"Yeah. They came pretty quietly, too. I guess their computers all fried when the bolt hit. They're at central booking now."
"Is Ray with them?" Fraser asked, looking down at his watch. Central booking wasn't terribly far, probably another twenty minutes' brisk walk.
"No. He's out looking for you—he was pretty freaked out when you disappeared on him like that. I had to, uh," and here Lieutenant Welsh coughed and dropped his voice, "give him a couple shots of bourbon. He said you, uh, vanished into thin air. That a wicked witch had gotten you, and it was all his fault."
Silence hung in the air between them for a moment, as Fraser searched his brain for something resembling an adequate response. "Well, er—she didn't!" he said finally, with as much cheer as he could manage. "She just sent me to Gary, Indiana. No," he added in anticipation of Welsh's next question, "I've no idea why Gary, Indiana. It seems to be a thing she does."
"Okay..." Fraser got the distinct impression that Lieutenant Welsh was going to need a couple of shots of bourbon himself. "And the witch?"
"Is wicked, yes. Mischievous at the very least."
"He's probably at the Consulate," Lieutenant Welsh said and hung up on him.
Fraser slowly hung up the receiver, and beside him Dief was making a snuffling noise that sounded particularly like laughter. "Oh, shut up," he said. "You of all people should sympathize."
Diefenbaker replied, I do. Being human is hard, and this struck Fraser as a real and profound truth.
It was nearly midnight when they turned the final corner and walked up the block toward the dark and looming Consulate. Fraser became aware of a sinking sense of disappointment; he'd been hoping to find the lights on and Ray waiting for him.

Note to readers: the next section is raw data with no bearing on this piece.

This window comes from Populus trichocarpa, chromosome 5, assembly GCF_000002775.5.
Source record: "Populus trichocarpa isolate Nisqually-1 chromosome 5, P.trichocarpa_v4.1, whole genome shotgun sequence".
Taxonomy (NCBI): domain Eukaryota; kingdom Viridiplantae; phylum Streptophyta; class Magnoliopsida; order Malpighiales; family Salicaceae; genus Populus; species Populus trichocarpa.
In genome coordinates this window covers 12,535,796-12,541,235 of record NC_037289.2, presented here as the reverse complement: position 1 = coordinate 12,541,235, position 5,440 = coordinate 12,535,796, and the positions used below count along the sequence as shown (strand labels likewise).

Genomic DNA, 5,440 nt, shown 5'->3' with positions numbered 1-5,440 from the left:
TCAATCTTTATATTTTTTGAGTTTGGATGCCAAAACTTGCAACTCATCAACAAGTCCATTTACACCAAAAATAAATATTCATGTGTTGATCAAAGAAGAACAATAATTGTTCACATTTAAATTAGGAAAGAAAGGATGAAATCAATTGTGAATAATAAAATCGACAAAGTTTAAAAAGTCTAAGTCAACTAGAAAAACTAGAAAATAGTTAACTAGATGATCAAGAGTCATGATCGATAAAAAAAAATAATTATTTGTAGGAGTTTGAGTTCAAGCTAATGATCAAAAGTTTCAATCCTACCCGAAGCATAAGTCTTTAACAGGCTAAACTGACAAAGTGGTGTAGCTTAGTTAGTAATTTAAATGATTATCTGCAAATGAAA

And then a shadow moved, and grew, and detached itself from the Consulate steps—and Ray was rushing up the block toward them, greatcoat billowing around his legs. Diefenbaker barked furiously, and then Ray was there, right in front of him and somehow everywhere at once. Fraser felt Ray's fingers digging painfully into his shoulders, and then Ray was lightly patting Fraser's arms and chest and side, like he was searching him for a weapon—or more likely, ascertaining that he was still all in one piece. "God," Ray was muttering between clenched teeth. "God. Are you okay?"
He wasn't actually sure that Ray was speaking to him, but he decided to answer as if he were. "I'm fine, Ray. A little tired, but otherwise okay."
"And Dief?" Ray slowly pulled his hands off Fraser and dropped into a crouch beside Diefenbaker, who instantly bounded close to lick his face. Ray buried his hands roughly in the thick white fur and dragged the wolf tight into his arms. "You stupid mutt!" Ray yelled with what sounded like real anger. "You scared the crap out of me!"
Fraser stared down at the bowed head, the spiky blond hair. You should grab him, Dief whispered inside his brain. Grab him by the hair and see what happens.
Ray rose to his feet, and Diefenbaker wisely took the opportunity to high-tail it out of there. "Where the fuck have you been? I've been out of my head over here," Ray shouted, pointing two fingers to his temple like a gun. "For all I knew, you could be a dog in Minneapolis!"